Many occasions, with ages from 2 through 60+, in all weathers, on foot and by mountain bike. I first remember this area from about 7 years old, and that's well over 35 years ago - I get up the glen at least four or five times a year...
The walk description starts you downstream, and this is a very pleasant amble alongside the river, crossing over the road at times, with two lovely viewpoints down into the gorge to view the falls themselves. The sceanery here is mostly birch forest, with some mixed other broadleaved trees mixed in, and bracken and grass underfoot. The path is rustic and stoney, but very good, and the view from the bridge is first class.
Pushing on up the hill on the other side from the bridge takes you into mixed conifer, with some fine old "granny" pines, amongst rocks and heather. The viewpoint overlooking the lochan is a classic photo location, and a great place to stop and picnic - the actual shores of the lochan tend to be damp and boggy.
For two/three weeks in March/April (weather dependant) the area near the Lochan is absolutely HOPPING with toads... you'll have trouble avoiding them!
When my kids were younger we used to take their mountain bikes, and cross the bridge from the car park. There is a cruel rise on the far side up which we'd push their bikes, past two lovely carved benches where one can recover, but from the top, the path heads east (take that turn!) and there's some great rolling open road through the plantation, and sweeping downhill before the path rises again. At the top you have to take a minor turn left into forrest, down what appears to be an overgrown ride. This track narrows, and you again turn left down an even more minot trail to come back to the lochan - well worth the effort!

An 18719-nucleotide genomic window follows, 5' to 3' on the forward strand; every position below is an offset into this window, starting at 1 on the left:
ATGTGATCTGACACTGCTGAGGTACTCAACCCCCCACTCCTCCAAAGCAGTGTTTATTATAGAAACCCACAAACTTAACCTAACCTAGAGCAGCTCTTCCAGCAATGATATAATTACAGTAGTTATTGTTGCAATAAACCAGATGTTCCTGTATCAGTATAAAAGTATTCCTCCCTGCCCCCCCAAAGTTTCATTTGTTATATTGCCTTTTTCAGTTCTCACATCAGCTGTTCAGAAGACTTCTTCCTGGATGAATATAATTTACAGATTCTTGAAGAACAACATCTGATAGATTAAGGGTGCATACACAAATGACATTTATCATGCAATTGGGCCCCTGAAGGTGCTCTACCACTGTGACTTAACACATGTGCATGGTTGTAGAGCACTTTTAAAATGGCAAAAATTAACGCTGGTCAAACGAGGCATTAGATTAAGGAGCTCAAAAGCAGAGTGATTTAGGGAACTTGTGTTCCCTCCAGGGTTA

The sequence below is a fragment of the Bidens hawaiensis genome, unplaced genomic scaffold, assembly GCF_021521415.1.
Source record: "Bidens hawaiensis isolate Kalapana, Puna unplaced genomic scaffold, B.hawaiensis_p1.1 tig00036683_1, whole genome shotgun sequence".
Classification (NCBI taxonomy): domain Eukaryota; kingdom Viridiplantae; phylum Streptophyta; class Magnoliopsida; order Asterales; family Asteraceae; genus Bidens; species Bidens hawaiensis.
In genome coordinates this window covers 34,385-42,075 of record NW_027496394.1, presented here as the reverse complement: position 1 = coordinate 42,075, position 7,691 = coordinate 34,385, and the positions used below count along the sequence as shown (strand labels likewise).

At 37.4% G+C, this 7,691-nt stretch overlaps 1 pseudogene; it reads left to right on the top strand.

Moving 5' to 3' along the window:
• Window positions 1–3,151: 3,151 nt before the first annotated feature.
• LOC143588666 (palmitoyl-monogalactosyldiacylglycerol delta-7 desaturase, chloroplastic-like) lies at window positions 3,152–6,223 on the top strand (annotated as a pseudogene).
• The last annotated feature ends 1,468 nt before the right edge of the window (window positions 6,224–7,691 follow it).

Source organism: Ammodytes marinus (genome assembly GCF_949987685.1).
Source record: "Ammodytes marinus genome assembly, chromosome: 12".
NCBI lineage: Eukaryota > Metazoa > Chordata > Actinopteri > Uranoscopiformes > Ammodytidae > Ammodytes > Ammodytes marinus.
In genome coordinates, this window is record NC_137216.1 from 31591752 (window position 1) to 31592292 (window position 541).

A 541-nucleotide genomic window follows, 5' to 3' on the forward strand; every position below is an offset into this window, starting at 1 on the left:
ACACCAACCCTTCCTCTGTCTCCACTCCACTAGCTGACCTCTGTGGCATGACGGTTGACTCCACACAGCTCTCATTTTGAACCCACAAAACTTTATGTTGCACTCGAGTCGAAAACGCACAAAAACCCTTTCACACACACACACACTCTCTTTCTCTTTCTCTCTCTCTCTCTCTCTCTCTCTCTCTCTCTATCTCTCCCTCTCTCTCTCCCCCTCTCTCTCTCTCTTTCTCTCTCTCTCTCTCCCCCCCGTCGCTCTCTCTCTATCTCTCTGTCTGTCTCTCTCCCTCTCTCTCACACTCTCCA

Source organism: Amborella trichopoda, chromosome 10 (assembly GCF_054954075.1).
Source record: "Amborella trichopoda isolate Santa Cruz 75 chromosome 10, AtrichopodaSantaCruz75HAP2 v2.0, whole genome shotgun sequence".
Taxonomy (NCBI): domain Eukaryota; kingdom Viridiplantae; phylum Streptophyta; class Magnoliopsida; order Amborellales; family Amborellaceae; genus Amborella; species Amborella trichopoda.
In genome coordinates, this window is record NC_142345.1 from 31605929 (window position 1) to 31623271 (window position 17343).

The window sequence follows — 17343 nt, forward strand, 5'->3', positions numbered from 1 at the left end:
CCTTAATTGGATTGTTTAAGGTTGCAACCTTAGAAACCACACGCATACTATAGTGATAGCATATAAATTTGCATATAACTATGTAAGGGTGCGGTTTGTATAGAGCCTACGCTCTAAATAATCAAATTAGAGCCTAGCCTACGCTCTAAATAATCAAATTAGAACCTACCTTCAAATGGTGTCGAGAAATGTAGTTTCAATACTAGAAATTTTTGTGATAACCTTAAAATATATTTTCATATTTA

Crossing the bridge at the car park is also the way for more adult/adventurous MTB fans to circumnavigate the loch(s) to the west (which I'm not going to try and spell from memory!) or to head over to Tomich, and complete a number of possible circuits back to Dog falls by road or forest path!
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Warning Please note that hillwalking when there is snow lying requires an ice-axe, crampons and the knowledge, experience and skill to use them correctly. Summer routes may not be viable or appropriate in winter. See winter information on our skills and safety pages for more information.